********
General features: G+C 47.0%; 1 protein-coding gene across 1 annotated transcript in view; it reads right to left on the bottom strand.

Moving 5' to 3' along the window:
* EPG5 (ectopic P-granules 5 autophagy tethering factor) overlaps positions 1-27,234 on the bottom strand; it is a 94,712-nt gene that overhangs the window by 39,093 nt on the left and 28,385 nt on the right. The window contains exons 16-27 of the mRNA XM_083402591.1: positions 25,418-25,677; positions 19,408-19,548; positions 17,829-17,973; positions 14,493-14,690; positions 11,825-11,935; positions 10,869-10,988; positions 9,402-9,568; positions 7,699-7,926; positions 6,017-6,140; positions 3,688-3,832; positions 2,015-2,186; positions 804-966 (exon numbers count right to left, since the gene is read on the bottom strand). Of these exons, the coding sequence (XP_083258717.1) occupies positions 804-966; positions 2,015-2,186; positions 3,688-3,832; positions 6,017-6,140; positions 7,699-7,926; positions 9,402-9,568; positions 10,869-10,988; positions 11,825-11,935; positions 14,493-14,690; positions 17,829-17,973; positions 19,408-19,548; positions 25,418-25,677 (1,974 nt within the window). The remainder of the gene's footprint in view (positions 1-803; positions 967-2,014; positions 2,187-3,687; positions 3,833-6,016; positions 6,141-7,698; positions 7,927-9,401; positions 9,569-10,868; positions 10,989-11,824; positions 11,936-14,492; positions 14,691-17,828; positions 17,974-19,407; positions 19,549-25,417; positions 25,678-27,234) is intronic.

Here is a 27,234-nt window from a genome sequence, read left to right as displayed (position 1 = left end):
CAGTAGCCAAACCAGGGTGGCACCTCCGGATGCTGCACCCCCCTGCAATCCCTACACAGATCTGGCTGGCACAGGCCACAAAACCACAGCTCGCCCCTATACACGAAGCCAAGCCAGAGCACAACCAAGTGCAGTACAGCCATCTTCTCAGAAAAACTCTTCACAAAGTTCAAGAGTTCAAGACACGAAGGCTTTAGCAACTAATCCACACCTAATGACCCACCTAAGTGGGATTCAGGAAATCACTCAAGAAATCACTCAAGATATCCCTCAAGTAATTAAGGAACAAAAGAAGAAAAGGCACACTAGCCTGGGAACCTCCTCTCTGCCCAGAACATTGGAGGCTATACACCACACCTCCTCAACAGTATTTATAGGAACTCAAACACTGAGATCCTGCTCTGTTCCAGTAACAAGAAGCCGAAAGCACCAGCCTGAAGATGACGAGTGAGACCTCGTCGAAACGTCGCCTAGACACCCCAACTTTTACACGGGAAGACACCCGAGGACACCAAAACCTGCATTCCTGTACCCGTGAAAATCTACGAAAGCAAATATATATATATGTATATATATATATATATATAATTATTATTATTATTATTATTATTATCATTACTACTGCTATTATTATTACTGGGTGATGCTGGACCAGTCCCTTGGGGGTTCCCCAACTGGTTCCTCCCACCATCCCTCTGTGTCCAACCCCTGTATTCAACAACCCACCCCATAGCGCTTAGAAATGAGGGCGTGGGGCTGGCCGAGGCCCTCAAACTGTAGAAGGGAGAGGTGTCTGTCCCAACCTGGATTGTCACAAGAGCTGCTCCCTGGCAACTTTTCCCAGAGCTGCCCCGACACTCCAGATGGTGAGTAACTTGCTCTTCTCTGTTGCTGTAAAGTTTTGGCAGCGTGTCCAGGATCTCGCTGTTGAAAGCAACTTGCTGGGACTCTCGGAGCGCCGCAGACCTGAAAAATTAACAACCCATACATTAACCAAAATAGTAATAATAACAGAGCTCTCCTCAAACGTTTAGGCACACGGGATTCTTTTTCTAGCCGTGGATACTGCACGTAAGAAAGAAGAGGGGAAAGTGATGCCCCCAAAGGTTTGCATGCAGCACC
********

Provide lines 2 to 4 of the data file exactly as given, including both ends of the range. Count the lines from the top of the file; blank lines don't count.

Moving 5' to 3' along the window:
* EPG5 (ectopic P-granules 5 autophagy tethering factor) overlaps positions 1-27,234 on the bottom strand; it is a 94,712-nt gene that overhangs the window by 39,093 nt on the left and 28,385 nt on the right. The window contains exons 16-27 of the mRNA XM_083402591.1: positions 25,418-25,677; positions 19,408-19,548; positions 17,829-17,973; positions 14,493-14,690; positions 11,825-11,935; positions 10,869-10,988; positions 9,402-9,568; positions 7,699-7,926; positions 6,017-6,140; positions 3,688-3,832; positions 2,015-2,186; positions 804-966 (exon numbers count right to left, since the gene is read on the bottom strand). Of these exons, the coding sequence (XP_083258717.1) occupies positions 804-966; positions 2,015-2,186; positions 3,688-3,832; positions 6,017-6,140; positions 7,699-7,926; positions 9,402-9,568; positions 10,869-10,988; positions 11,825-11,935; positions 14,493-14,690; positions 17,829-17,973; positions 19,408-19,548; positions 25,418-25,677 (1,974 nt within the window). The remainder of the gene's footprint in view (positions 1-803; positions 967-2,014; positions 2,187-3,687; positions 3,833-6,016; positions 6,141-7,698; positions 7,927-9,401; positions 9,569-10,868; positions 10,989-11,824; positions 11,936-14,492; positions 14,691-17,828; positions 17,974-19,407; positions 19,549-25,417; positions 25,678-27,234) is intronic.

Here is a 27,234-nt window from a genome sequence, read left to right as displayed (position 1 = left end):